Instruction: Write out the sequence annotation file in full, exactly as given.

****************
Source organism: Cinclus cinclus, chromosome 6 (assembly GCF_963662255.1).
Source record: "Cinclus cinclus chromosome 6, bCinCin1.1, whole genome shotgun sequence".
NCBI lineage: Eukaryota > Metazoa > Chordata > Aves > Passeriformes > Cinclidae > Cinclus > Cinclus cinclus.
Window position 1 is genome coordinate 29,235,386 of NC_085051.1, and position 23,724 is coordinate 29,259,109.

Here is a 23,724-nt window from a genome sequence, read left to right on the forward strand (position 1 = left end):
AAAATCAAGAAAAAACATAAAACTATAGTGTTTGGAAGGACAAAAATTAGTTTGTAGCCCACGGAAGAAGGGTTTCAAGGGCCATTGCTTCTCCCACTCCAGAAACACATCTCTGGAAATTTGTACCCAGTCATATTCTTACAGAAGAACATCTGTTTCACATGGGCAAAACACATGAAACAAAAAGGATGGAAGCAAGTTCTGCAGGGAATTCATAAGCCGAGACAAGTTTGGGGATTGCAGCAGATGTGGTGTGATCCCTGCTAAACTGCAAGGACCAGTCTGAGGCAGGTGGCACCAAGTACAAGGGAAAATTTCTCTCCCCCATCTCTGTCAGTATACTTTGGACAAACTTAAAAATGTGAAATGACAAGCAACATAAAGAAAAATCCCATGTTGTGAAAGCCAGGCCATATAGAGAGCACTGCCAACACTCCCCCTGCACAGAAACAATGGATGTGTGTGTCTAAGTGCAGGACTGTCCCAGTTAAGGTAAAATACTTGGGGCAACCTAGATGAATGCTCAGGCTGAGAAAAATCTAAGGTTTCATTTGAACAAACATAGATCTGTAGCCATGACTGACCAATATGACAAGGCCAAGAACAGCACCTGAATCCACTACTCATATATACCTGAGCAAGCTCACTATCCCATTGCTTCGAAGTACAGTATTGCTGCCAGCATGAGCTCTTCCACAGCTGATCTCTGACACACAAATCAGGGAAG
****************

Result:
Source organism: Cinclus cinclus, chromosome 6 (assembly GCF_963662255.1).
Source record: "Cinclus cinclus chromosome 6, bCinCin1.1, whole genome shotgun sequence".
NCBI lineage: Eukaryota > Metazoa > Chordata > Aves > Passeriformes > Cinclidae > Cinclus > Cinclus cinclus.
Window position 1 is genome coordinate 29,235,386 of NC_085051.1, and position 23,724 is coordinate 29,259,109.

Here is a 23,724-nt window from a genome sequence, read left to right on the forward strand (position 1 = left end):
AAAATCAAGAAAAAACATAAAACTATAGTGTTTGGAAGGACAAAAATTAGTTTGTAGCCCACGGAAGAAGGGTTTCAAGGGCCATTGCTTCTCCCACTCCAGAAACACATCTCTGGAAATTTGTACCCAGTCATATTCTTACAGAAGAACATCTGTTTCACATGGGCAAAACACATGAAACAAAAAGGATGGAAGCAAGTTCTGCAGGGAATTCATAAGCCGAGACAAGTTTGGGGATTGCAGCAGATGTGGTGTGATCCCTGCTAAACTGCAAGGACCAGTCTGAGGCAGGTGGCACCAAGTACAAGGGAAAATTTCTCTCCCCCATCTCTGTCAGTATACTTTGGACAAACTTAAAAATGTGAAATGACAAGCAACATAAAGAAAAATCCCATGTTGTGAAAGCCAGGCCATATAGAGAGCACTGCCAACACTCCCCCTGCACAGAAACAATGGATGTGTGTGTCTAAGTGCAGGACTGTCCCAGTTAAGGTAAAATACTTGGGGCAACCTAGATGAATGCTCAGGCTGAGAAAAATCTAAGGTTTCATTTGAACAAACATAGATCTGTAGCCATGACTGACCAATATGACAAGGCCAAGAACAGCACCTGAATCCACTACTCATATATACCTGAGCAAGCTCACTATCCCATTGCTTCGAAGTACAGTATTGCTGCCAGCATGAGCTCTTCCACAGCTGATCTCTGACACACAAATCAGGGAAG